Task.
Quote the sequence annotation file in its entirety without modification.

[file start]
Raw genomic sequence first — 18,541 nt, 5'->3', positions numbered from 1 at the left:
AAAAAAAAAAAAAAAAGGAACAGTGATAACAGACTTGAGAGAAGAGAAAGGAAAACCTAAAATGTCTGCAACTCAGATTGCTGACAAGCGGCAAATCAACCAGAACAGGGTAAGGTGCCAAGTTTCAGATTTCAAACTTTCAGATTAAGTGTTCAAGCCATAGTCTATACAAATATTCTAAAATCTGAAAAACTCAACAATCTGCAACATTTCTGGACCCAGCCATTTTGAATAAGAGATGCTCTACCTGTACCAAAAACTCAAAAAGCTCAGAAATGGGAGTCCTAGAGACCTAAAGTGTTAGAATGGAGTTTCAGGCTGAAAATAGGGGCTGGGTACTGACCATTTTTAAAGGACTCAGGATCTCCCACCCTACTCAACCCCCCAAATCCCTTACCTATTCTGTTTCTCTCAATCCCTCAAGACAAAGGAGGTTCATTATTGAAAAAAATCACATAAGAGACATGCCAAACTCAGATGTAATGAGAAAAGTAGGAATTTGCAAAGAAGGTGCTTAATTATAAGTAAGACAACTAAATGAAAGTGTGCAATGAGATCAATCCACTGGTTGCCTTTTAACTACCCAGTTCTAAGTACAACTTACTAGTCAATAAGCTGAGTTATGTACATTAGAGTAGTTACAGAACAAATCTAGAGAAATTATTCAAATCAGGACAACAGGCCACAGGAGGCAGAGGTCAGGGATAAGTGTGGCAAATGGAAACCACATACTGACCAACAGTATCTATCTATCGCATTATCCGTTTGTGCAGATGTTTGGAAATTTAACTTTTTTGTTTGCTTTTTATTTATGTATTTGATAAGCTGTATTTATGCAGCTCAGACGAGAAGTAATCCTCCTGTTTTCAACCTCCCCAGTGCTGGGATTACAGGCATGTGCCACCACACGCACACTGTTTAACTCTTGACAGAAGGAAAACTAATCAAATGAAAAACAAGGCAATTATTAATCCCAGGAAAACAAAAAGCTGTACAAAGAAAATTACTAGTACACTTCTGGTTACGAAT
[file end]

Raw genomic sequence first — 18,541 nt, 5'->3', positions numbered from 1 at the left:
AAAAAAAAAAAAAAAAGGAACAGTGATAACAGACTTGAGAGAAGAGAAAGGAAAACCTAAAATGTCTGCAACTCAGATTGCTGACAAGCGGCAAATCAACCAGAACAGGGTAAGGTGCCAAGTTTCAGATTTCAAACTTTCAGATTAAGTGTTCAAGCCATAGTCTATACAAATATTCTAAAATCTGAAAAACTCAACAATCTGCAACATTTCTGGACCCAGCCATTTTGAATAAGAGATGCTCTACCTGTACCAAAAACTCAAAAAGCTCAGAAATGGGAGTCCTAGAGACCTAAAGTGTTAGAATGGAGTTTCAGGCTGAAAATAGGGGCTGGGTACTGACCATTTTTAAAGGACTCAGGATCTCCCACCCTACTCAACCCCCCAAATCCCTTACCTATTCTGTTTCTCTCAATCCCTCAAGACAAAGGAGGTTCATTATTGAAAAAAATCACATAAGAGACATGCCAAACTCAGATGTAATGAGAAAAGTAGGAATTTGCAAAGAAGGTGCTTAATTATAAGTAAGACAACTAAATGAAAGTGTGCAATGAGATCAATCCACTGGTTGCCTTTTAACTACCCAGTTCTAAGTACAACTTACTAGTCAATAAGCTGAGTTATGTACATTAGAGTAGTTACAGAACAAATCTAGAGAAATTATTCAAATCAGGACAACAGGCCACAGGAGGCAGAGGTCAGGGATAAGTGTGGCAAATGGAAACCACATACTGACCAACAGTATCTATCTATCGCATTATCCGTTTGTGCAGATGTTTGGAAATTTAACTTTTTTGTTTGCTTTTTATTTATGTATTTGATAAGCTGTATTTATGCAGCTCAGACGAGAAGTAATCCTCCTGTTTTCAACCTCCCCAGTGCTGGGATTACAGGCATGTGCCACCACACGCACACTGTTTAACTCTTGACAGAAGGAAAACTAATCAAATGAAAAACAAGGCAATTATTAATCCCAGGAAAACAAAAAGCTGTACAAAGAAAATTACTAGTACACTTCTGGTTACGAAT